February 2018 - Fraud & Scams Seminar
The Fraud and Schemes Seminar was successfully held in mid-February. Rob Foster, a volunteer Community Educator from AARP, spoke about the techniques used by scam artists and current scams of which to be aware. Rob talked about the 13 ways con artists can steal your money via identity theft, investment fraud, and other common scams. Prevention tips included:
- Protect your Social Security Number and personal information;
- Monitor your bills and financial accounts;
- Monitor your credit reports;
- Protect personal identification numbers (PINS) and passwords;
- Protect your information online;
- Protect your mail, and
- Be cautious of scams and frauds
Available resources include:
- AARP Fraud Watch Network
- Fraud Fighter Call Center (AARP counseling, support and referral services to fraud victims)
- National Association of Attorney Generals
- FINRA Investor Education Foundation
- The North American Securities Administrators Association
- U.S. Postal Inspection Service
Terri Alexon, Investor Education Coordinator for the Securities Division of the Arizona Corporation Commission, spoke to common tactics used in investment fraud. Common tactics include:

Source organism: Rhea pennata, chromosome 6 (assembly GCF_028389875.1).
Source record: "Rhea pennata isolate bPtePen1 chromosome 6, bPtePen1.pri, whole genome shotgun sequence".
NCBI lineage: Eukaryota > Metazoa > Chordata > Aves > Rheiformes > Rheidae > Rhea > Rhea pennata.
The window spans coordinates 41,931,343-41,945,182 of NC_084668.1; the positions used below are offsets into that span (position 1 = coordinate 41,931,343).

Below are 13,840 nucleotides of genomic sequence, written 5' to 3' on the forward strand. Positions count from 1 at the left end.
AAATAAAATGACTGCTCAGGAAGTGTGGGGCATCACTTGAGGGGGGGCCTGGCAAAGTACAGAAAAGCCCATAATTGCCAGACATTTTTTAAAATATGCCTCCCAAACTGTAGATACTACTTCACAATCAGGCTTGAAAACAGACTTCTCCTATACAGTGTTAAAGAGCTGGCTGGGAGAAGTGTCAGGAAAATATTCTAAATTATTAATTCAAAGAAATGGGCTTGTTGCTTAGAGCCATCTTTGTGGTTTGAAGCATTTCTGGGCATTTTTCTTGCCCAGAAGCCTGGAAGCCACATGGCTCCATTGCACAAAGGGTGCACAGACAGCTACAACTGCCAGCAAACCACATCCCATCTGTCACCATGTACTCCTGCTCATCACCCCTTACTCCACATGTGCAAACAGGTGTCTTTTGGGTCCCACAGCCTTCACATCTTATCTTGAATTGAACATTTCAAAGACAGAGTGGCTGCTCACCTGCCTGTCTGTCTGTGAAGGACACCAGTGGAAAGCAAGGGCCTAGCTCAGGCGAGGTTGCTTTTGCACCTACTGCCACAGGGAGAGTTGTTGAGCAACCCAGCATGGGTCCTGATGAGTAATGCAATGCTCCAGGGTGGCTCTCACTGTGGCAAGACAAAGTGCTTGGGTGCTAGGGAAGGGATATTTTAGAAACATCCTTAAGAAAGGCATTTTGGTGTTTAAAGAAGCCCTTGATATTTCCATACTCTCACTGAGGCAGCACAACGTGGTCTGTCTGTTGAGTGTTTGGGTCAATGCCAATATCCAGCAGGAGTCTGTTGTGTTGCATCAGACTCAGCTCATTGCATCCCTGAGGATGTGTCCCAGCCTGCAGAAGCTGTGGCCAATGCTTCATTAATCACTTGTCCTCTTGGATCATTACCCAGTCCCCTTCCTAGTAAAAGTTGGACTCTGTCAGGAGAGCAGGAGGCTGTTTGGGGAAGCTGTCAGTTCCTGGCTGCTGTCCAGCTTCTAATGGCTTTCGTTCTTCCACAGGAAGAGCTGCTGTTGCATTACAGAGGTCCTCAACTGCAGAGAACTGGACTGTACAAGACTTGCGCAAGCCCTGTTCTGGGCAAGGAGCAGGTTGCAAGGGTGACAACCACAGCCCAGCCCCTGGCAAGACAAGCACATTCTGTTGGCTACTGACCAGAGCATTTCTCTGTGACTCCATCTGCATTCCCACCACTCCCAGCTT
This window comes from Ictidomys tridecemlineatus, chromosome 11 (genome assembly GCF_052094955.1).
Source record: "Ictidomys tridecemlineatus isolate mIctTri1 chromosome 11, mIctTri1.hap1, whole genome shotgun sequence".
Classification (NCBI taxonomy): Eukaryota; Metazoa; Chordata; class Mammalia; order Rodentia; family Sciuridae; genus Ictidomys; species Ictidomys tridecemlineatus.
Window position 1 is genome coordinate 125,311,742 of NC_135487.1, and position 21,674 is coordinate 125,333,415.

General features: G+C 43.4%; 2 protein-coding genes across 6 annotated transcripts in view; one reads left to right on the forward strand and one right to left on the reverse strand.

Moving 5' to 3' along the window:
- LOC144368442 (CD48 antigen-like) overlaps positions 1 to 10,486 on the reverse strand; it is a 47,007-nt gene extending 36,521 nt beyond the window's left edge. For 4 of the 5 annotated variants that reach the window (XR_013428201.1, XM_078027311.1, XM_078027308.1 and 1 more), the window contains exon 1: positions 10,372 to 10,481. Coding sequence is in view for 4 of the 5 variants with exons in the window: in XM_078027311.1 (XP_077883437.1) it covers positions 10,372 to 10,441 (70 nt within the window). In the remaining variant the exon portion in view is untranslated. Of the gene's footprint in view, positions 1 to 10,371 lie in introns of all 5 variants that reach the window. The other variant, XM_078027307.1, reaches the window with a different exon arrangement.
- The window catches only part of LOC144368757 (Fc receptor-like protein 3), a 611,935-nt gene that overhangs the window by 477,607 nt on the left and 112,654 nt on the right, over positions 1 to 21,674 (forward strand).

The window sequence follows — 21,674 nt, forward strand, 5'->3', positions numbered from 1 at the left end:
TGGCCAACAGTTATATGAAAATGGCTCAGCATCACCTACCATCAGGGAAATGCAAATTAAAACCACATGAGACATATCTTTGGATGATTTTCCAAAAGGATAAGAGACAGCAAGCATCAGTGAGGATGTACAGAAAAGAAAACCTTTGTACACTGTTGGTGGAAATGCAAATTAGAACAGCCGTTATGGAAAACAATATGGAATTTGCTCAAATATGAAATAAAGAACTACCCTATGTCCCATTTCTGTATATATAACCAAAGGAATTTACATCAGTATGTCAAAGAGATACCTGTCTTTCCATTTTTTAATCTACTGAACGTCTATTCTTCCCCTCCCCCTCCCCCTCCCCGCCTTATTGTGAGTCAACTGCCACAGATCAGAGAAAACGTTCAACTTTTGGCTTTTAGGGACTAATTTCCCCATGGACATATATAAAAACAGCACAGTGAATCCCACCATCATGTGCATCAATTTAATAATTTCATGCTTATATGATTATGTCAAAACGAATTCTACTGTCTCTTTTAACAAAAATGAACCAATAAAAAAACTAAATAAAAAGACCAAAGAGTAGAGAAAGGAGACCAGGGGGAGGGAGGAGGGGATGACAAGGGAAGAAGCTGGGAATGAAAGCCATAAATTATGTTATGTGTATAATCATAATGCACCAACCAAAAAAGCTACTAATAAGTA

- The “Phantom Riches” Tactic – dangling the prospect of wealth, enticing you with something you want but cannot have.
- The “Source Credibility” Tactic – trying to build credibility by claiming to be with a reputable firm, or to have a special credential or experience.
- The “Social Consensus” Tactic – leading you to believe that other savvy investors have already invested.
- The “Reciprocity” Tactic – offering to do a small favor for you in return for a big favor.
- The “Scarcity” Tactic – creating a false sense of urgency by claiming limited supply
Terri also talked about how to protect yourself from investment fraud:
- End the conversation: Simply tell the person, “I am sorry, I am not interested.” Or tell anyone who pressures you, “I never make investment decisions without first consulting my ___>” Fill in the blank with whomever you choose. Then hang up the phone. And don’t worry about missing out – real deals will still be there tomorrow.
- Turn the tables and ask questions: Before you give out information about yourself or sign on the dotted line, ask “Are you a licensed broker? Is that investment registered?” Then check out the seller and the investment using available reliable resources.
- Talk to someone first: Even if the seller and the investment are registered, it’s always a good idea to discuss these sorts of decisions with family or a trusted financial professional.
Available resources to check before you invest include:
- FINRA BrokerCheck (for information about a Broker or Firm)
- SEC Investment Adviser (for information about an Investment Adviser)
Public Disclosure Database
- Securities Division, AZ Corporation Commission – (for information about an Arizona Broker-dealer, Investment Adviser or Investment)
- SEC’s EDGAR Database – (for information about an Investment)
Story by Bev Buddee
Pictures by Elmer Gooding
ASU Retirees Association
Mailing address: PO Box 873308, Tempe, AZ 85287
Physical address: Community Services Building Room 201, 200 E. Curry, Tempe, AZ